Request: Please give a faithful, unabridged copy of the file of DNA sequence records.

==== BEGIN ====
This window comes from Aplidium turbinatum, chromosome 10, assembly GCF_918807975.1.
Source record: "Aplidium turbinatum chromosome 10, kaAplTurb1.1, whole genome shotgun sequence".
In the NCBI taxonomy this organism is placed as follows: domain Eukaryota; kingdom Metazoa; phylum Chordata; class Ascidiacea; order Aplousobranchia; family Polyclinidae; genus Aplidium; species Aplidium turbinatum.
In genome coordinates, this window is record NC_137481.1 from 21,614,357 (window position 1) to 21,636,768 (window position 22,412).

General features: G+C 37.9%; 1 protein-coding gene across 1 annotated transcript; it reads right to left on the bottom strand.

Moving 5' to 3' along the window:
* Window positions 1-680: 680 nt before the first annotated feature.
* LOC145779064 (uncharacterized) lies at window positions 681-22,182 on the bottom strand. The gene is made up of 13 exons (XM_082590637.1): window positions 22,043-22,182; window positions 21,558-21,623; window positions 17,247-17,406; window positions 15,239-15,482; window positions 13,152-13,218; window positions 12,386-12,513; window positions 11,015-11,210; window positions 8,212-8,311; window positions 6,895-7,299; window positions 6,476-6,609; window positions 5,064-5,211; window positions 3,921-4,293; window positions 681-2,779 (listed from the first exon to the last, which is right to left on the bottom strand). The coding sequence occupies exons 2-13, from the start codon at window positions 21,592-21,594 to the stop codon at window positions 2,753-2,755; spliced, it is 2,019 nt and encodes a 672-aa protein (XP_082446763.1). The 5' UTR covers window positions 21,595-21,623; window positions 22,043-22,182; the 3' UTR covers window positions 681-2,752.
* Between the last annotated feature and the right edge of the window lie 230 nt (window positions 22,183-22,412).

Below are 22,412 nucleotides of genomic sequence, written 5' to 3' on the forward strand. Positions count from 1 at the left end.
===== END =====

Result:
This window comes from Aplidium turbinatum, chromosome 10, assembly GCF_918807975.1.
Source record: "Aplidium turbinatum chromosome 10, kaAplTurb1.1, whole genome shotgun sequence".
In the NCBI taxonomy this organism is placed as follows: domain Eukaryota; kingdom Metazoa; phylum Chordata; class Ascidiacea; order Aplousobranchia; family Polyclinidae; genus Aplidium; species Aplidium turbinatum.
In genome coordinates, this window is record NC_137481.1 from 21,614,357 (window position 1) to 21,636,768 (window position 22,412).

General features: G+C 37.9%; 1 protein-coding gene across 1 annotated transcript; it reads right to left on the bottom strand.

Moving 5' to 3' along the window:
* Window positions 1-680: 680 nt before the first annotated feature.
* LOC145779064 (uncharacterized) lies at window positions 681-22,182 on the bottom strand. The gene is made up of 13 exons (XM_082590637.1): window positions 22,043-22,182; window positions 21,558-21,623; window positions 17,247-17,406; window positions 15,239-15,482; window positions 13,152-13,218; window positions 12,386-12,513; window positions 11,015-11,210; window positions 8,212-8,311; window positions 6,895-7,299; window positions 6,476-6,609; window positions 5,064-5,211; window positions 3,921-4,293; window positions 681-2,779 (listed from the first exon to the last, which is right to left on the bottom strand). The coding sequence occupies exons 2-13, from the start codon at window positions 21,592-21,594 to the stop codon at window positions 2,753-2,755; spliced, it is 2,019 nt and encodes a 672-aa protein (XP_082446763.1). The 5' UTR covers window positions 21,595-21,623; window positions 22,043-22,182; the 3' UTR covers window positions 681-2,752.
* Between the last annotated feature and the right edge of the window lie 230 nt (window positions 22,183-22,412).

Below are 22,412 nucleotides of genomic sequence, written 5' to 3' on the forward strand. Positions count from 1 at the left end.